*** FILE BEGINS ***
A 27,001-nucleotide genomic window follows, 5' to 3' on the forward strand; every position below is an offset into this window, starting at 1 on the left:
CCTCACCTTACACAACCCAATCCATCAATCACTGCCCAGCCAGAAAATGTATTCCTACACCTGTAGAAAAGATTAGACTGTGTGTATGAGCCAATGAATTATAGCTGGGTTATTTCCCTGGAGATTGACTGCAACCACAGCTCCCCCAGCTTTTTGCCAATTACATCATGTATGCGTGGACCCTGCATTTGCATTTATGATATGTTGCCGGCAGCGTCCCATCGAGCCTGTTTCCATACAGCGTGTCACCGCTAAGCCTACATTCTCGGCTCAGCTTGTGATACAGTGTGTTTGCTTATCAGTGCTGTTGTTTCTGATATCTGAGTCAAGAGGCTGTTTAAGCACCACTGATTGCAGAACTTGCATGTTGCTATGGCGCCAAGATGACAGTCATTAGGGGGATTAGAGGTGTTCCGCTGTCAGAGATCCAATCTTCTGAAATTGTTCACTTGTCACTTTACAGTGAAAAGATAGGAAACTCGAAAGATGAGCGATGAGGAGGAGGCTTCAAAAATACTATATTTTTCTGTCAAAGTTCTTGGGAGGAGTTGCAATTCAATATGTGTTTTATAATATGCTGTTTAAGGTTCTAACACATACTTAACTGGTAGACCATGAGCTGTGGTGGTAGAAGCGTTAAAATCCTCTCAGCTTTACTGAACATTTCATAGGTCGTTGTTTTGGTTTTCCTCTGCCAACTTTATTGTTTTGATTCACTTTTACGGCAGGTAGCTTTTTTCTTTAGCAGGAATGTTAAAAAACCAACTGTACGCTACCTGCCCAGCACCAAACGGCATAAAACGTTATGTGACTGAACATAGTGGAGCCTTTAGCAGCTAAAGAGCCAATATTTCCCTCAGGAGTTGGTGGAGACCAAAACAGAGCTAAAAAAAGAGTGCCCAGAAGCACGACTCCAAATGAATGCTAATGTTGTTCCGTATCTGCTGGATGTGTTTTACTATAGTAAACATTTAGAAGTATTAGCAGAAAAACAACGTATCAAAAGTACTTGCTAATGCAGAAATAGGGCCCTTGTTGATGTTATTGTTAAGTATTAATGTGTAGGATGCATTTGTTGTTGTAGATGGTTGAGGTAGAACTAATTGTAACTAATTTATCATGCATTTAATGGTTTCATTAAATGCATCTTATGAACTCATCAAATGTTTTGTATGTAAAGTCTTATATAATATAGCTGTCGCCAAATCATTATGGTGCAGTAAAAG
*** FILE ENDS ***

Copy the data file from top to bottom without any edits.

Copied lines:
A 27,001-nucleotide genomic window follows, 5' to 3' on the forward strand; every position below is an offset into this window, starting at 1 on the left:
CCTCACCTTACACAACCCAATCCATCAATCACTGCCCAGCCAGAAAATGTATTCCTACACCTGTAGAAAAGATTAGACTGTGTGTATGAGCCAATGAATTATAGCTGGGTTATTTCCCTGGAGATTGACTGCAACCACAGCTCCCCCAGCTTTTTGCCAATTACATCATGTATGCGTGGACCCTGCATTTGCATTTATGATATGTTGCCGGCAGCGTCCCATCGAGCCTGTTTCCATACAGCGTGTCACCGCTAAGCCTACATTCTCGGCTCAGCTTGTGATACAGTGTGTTTGCTTATCAGTGCTGTTGTTTCTGATATCTGAGTCAAGAGGCTGTTTAAGCACCACTGATTGCAGAACTTGCATGTTGCTATGGCGCCAAGATGACAGTCATTAGGGGGATTAGAGGTGTTCCGCTGTCAGAGATCCAATCTTCTGAAATTGTTCACTTGTCACTTTACAGTGAAAAGATAGGAAACTCGAAAGATGAGCGATGAGGAGGAGGCTTCAAAAATACTATATTTTTCTGTCAAAGTTCTTGGGAGGAGTTGCAATTCAATATGTGTTTTATAATATGCTGTTTAAGGTTCTAACACATACTTAACTGGTAGACCATGAGCTGTGGTGGTAGAAGCGTTAAAATCCTCTCAGCTTTACTGAACATTTCATAGGTCGTTGTTTTGGTTTTCCTCTGCCAACTTTATTGTTTTGATTCACTTTTACGGCAGGTAGCTTTTTTCTTTAGCAGGAATGTTAAAAAACCAACTGTACGCTACCTGCCCAGCACCAAACGGCATAAAACGTTATGTGACTGAACATAGTGGAGCCTTTAGCAGCTAAAGAGCCAATATTTCCCTCAGGAGTTGGTGGAGACCAAAACAGAGCTAAAAAAAGAGTGCCCAGAAGCACGACTCCAAATGAATGCTAATGTTGTTCCGTATCTGCTGGATGTGTTTTACTATAGTAAACATTTAGAAGTATTAGCAGAAAAACAACGTATCAAAAGTACTTGCTAATGCAGAAATAGGGCCCTTGTTGATGTTATTGTTAAGTATTAATGTGTAGGATGCATTTGTTGTTGTAGATGGTTGAGGTAGAACTAATTGTAACTAATTTATCATGCATTTAATGGTTTCATTAAATGCATCTTATGAACTCATCAAATGTTTTGTATGTAAAGTCTTATATAATATAGCTGTCGCCAAATCATTATGGTGCAGTAAAAG